The Arkansas Economic Development Commission approved a $750,000 bond guaranty Thursday for a group of Texas investors to reopen a mill in Magnolia to produce cross-laminated timber.
The commission approved the bond for Texas CLT LLC, an investor group in Nacogdoches.
The project is expected to create about 60 jobs over the first two years, paying an average salary of about $35,000, Brant Cobb, chief operating officer of Texas CLT, said in a telephone interview.
Cross-laminated timber, or CLT, involves gluing together layers of boards, such as two-by-fours, at 90-degree angles and pressing them into a large panel of wood of up to 10 feet by 40 feet and up to a foot thick. Such products have been approved for construction of buildings that are up to 18 stories tall, Cobb said.
"There is an emerging industry where people use these [cross-laminated timber] panels in buildings," said Bryan Scoggins, director for business finance at the commission.
A residence hall on the campus of the University of Arkansas, Fayetteville is being built using the technology, said Mike Preston, executive director of the commission.
"Basically using wood where before you would have used steel or concrete," Preston said.
The wood technology is greener, sturdier and more energy efficient, Scoggins said.
Texas CLT researched the project for more than a year and was aware of the plant in Magnolia, Scoggins said. The company knew it would have access to some experienced workers, plus Magnolia is near the raw material sources, Scoggins said.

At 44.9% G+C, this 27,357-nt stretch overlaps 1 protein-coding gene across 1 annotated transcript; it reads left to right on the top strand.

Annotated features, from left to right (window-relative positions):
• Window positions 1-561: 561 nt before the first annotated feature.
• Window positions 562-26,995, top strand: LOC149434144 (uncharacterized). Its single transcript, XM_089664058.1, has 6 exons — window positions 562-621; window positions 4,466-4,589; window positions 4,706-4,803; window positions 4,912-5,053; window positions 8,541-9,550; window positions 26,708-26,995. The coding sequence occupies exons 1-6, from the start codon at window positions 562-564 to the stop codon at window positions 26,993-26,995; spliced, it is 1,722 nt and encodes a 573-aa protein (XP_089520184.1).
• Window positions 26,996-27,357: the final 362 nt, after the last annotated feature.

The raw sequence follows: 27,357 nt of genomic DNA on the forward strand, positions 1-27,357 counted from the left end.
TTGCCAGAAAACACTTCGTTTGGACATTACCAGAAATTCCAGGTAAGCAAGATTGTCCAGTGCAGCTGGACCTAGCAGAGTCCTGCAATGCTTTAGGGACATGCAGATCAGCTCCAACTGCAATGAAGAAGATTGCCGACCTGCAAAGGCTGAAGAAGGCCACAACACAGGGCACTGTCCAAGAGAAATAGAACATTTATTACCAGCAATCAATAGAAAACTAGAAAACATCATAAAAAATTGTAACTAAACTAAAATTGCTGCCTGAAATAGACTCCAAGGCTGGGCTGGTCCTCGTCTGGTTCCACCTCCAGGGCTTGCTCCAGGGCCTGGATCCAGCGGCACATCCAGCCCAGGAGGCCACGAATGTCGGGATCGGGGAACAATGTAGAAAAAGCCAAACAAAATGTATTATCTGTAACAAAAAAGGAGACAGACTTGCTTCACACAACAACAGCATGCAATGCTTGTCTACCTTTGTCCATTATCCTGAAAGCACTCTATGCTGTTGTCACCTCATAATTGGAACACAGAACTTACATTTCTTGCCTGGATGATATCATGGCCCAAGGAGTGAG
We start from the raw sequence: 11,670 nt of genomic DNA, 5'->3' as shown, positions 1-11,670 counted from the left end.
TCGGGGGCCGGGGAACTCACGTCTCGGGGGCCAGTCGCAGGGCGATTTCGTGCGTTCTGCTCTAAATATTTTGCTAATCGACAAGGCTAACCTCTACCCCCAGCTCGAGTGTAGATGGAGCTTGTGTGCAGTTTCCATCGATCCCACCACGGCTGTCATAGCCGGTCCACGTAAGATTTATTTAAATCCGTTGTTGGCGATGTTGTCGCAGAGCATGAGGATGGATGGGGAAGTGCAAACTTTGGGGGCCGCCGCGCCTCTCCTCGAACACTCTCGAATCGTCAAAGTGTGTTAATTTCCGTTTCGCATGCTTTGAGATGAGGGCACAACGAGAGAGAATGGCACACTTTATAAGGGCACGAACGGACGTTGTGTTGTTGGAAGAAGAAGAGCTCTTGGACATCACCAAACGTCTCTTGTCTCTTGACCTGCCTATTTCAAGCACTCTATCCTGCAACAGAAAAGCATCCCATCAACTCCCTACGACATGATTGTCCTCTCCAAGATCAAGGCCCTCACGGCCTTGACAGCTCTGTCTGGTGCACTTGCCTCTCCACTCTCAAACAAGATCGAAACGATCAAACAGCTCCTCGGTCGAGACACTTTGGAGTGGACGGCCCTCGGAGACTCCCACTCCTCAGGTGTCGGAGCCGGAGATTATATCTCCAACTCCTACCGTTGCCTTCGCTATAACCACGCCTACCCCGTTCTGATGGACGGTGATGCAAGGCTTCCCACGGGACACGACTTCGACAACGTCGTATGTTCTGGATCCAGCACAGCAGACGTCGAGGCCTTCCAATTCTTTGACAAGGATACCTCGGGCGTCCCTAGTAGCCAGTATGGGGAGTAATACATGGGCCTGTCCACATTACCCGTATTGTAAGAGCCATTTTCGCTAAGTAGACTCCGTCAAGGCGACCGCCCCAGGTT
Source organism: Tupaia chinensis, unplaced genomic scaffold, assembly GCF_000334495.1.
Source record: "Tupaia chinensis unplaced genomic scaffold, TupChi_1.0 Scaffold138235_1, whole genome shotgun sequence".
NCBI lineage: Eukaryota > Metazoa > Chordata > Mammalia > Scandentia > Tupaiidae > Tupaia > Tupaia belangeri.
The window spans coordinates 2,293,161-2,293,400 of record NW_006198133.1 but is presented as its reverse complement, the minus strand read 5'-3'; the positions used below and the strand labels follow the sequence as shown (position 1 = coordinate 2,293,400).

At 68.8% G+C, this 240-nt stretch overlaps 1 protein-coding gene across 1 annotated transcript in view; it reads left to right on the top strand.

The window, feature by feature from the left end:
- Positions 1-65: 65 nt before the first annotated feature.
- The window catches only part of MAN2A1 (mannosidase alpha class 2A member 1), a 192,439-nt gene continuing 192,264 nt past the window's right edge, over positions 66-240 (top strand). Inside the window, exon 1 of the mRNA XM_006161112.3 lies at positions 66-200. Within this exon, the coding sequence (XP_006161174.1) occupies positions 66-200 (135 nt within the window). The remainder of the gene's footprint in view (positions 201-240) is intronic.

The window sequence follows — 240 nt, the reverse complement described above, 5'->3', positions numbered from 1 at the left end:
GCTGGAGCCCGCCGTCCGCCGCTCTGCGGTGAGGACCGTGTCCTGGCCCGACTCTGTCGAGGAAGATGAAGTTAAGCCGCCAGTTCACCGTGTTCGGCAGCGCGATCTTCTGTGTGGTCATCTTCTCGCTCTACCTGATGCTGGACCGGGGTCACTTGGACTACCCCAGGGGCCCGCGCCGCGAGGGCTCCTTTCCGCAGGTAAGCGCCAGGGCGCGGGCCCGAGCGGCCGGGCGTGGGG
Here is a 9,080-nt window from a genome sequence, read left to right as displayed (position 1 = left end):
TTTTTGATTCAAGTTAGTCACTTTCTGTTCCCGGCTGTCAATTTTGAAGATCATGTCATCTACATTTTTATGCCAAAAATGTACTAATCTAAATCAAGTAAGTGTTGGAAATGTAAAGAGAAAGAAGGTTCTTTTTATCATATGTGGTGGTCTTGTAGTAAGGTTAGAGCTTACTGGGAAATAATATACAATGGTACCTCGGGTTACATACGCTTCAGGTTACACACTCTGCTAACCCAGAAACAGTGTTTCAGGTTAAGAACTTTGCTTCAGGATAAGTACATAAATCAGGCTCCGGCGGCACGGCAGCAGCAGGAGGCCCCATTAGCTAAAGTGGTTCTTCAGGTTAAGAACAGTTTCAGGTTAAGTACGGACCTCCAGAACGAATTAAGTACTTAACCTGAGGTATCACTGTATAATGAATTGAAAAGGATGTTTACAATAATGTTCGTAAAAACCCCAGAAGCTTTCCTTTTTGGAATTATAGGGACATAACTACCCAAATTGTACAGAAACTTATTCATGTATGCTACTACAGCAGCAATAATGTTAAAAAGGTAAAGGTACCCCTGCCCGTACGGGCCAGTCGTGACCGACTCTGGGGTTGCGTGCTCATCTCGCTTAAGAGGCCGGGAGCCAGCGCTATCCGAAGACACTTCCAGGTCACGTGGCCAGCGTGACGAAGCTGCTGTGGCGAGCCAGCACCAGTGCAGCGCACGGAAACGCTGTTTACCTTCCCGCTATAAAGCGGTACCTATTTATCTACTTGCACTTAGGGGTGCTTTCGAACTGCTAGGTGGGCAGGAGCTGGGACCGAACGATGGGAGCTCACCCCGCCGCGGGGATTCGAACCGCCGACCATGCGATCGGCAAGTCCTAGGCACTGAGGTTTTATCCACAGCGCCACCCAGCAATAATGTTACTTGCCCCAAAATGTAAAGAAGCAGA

Cobb expects to be operating in January.
"Obviously the work and hiring of people will start much sooner than that," said Cobb, who plans to move to Magnolia. "We expect to be over there and on the ground in October and hiring our first people in November."
Texas CLT will hire 40 or more workers in the beginning and get up to 60 fairly soon, Cobb said.
Cobb, who anticipates investing $3 million initially but much more over the next three years, is a zealous salesman for the cross-laminated timber technology.
Market conditions are excellent for laminated beams, Cobb said.
"The products we'll be making will replace concrete and steel construction materials," Cobb said. "The environmental impact we will have by replacing concrete and steel will be very significant."
A cubic foot of concrete releases 20 pounds of greenhouse gases into the atmosphere. A cubic foot of steel releases over 30 pounds of greenhouse gases.
"If you build it with wood, it removes 17 pounds per cubic foot of greenhouse gases," Cobb said. "There's nothing magical about that. That is just the nature of concrete, steel and wood."
The laminated wooden beams are less expensive than the other building products, Cobb said.
Cobb gave the example of a Candlewood Suites hotel that was built with steel and another one built with wood. The one made with laminated beams was 31 percent cheaper than the one constructed with steel, he said.
Southwest Arkansas also has an abundance of timber, Cobb said. As recently as two years ago, Arkansas had a surplus of 360 million tons of standing timber that was growing by 10 million tons a year.
There was only one cross-laminated timber manufacturer in the country two years ago. Now there are two more before the Magnolia plant goes online.
"Our whole focus is to provide building materials that clean up the environment," Cobb said. "That is our underlying mission, to reverse the trend."
Since the Magnolia building was built in the 1960s, a series of owners have all produced laminated beams, Cobb said.
"We're just going to broaden the market and offer a broader spectrum of laminated beams," Cobb said.
Business on 09/14/2018